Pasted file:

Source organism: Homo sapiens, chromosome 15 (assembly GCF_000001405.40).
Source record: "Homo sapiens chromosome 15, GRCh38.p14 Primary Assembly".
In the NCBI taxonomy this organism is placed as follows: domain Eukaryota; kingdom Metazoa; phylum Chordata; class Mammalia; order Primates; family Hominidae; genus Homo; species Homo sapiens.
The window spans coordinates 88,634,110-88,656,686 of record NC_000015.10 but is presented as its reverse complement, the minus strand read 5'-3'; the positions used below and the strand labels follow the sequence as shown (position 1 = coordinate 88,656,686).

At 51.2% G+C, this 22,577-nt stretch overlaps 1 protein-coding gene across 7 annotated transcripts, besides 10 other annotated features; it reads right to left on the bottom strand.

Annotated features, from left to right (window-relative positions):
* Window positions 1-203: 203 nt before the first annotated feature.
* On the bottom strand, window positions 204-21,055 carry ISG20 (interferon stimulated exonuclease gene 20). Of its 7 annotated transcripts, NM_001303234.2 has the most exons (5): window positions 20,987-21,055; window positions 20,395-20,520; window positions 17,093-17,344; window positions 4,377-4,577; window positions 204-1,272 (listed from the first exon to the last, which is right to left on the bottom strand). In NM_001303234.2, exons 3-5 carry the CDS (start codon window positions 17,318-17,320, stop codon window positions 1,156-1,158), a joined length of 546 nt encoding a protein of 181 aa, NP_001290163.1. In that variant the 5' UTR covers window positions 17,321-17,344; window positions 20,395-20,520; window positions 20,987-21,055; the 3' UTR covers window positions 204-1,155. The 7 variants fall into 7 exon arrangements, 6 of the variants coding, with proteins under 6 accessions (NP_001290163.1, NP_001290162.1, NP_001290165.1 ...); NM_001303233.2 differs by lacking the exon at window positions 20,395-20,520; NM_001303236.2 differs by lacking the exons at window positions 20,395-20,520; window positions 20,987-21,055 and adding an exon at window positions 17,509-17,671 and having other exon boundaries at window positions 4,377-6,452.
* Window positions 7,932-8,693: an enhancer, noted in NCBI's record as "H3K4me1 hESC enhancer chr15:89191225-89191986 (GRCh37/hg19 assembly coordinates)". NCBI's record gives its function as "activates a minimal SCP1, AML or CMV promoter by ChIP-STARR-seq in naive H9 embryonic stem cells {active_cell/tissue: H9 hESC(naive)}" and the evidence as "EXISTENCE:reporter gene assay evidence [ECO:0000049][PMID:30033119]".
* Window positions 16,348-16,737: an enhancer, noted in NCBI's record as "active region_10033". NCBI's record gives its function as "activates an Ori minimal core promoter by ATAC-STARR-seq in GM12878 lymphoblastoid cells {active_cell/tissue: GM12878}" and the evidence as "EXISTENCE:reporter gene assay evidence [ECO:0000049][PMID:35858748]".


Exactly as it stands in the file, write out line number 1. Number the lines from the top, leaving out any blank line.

Source organism: Homo sapiens, chromosome 15 (assembly GCF_000001405.40).